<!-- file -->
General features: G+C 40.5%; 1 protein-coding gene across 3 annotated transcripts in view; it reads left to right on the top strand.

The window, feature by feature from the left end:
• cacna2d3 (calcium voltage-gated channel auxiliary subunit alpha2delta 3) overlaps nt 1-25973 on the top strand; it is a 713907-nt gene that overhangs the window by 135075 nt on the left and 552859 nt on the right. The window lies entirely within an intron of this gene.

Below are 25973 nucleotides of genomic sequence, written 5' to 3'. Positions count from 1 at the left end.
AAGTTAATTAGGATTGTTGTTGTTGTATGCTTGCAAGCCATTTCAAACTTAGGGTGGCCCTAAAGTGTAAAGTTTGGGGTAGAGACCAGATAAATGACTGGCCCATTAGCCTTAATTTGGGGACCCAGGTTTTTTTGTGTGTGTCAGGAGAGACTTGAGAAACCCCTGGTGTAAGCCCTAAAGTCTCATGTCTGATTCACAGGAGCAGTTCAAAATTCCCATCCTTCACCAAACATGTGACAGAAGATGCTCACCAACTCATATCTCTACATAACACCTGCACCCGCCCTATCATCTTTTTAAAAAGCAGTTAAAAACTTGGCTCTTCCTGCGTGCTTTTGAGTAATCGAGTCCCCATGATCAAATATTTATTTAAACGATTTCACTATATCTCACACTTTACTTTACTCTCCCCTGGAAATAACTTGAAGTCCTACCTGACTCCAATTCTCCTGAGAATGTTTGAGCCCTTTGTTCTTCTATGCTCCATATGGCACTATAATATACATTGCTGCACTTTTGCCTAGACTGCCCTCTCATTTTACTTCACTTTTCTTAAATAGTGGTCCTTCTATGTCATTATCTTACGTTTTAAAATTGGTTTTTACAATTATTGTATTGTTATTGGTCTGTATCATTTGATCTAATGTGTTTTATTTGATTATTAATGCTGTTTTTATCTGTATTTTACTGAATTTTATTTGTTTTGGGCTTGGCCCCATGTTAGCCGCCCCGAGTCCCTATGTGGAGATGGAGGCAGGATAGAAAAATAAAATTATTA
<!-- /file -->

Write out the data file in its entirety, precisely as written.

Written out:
General features: G+C 40.5%; 1 protein-coding gene across 3 annotated transcripts in view; it reads left to right on the top strand.

The window, feature by feature from the left end:
• cacna2d3 (calcium voltage-gated channel auxiliary subunit alpha2delta 3) overlaps nt 1-25973 on the top strand; it is a 713907-nt gene that overhangs the window by 135075 nt on the left and 552859 nt on the right. The window lies entirely within an intron of this gene.

Below are 25973 nucleotides of genomic sequence, written 5' to 3'. Positions count from 1 at the left end.
AAGTTAATTAGGATTGTTGTTGTTGTATGCTTGCAAGCCATTTCAAACTTAGGGTGGCCCTAAAGTGTAAAGTTTGGGGTAGAGACCAGATAAATGACTGGCCCATTAGCCTTAATTTGGGGACCCAGGTTTTTTTGTGTGTGTCAGGAGAGACTTGAGAAACCCCTGGTGTAAGCCCTAAAGTCTCATGTCTGATTCACAGGAGCAGTTCAAAATTCCCATCCTTCACCAAACATGTGACAGAAGATGCTCACCAACTCATATCTCTACATAACACCTGCACCCGCCCTATCATCTTTTTAAAAAGCAGTTAAAAACTTGGCTCTTCCTGCGTGCTTTTGAGTAATCGAGTCCCCATGATCAAATATTTATTTAAACGATTTCACTATATCTCACACTTTACTTTACTCTCCCCTGGAAATAACTTGAAGTCCTACCTGACTCCAATTCTCCTGAGAATGTTTGAGCCCTTTGTTCTTCTATGCTCCATATGGCACTATAATATACATTGCTGCACTTTTGCCTAGACTGCCCTCTCATTTTACTTCACTTTTCTTAAATAGTGGTCCTTCTATGTCATTATCTTACGTTTTAAAATTGGTTTTTACAATTATTGTATTGTTATTGGTCTGTATCATTTGATCTAATGTGTTTTATTTGATTATTAATGCTGTTTTTATCTGTATTTTACTGAATTTTATTTGTTTTGGGCTTGGCCCCATGTTAGCCGCCCCGAGTCCCTATGTGGAGATGGAGGCAGGATAGAAAAATAAAATTATTA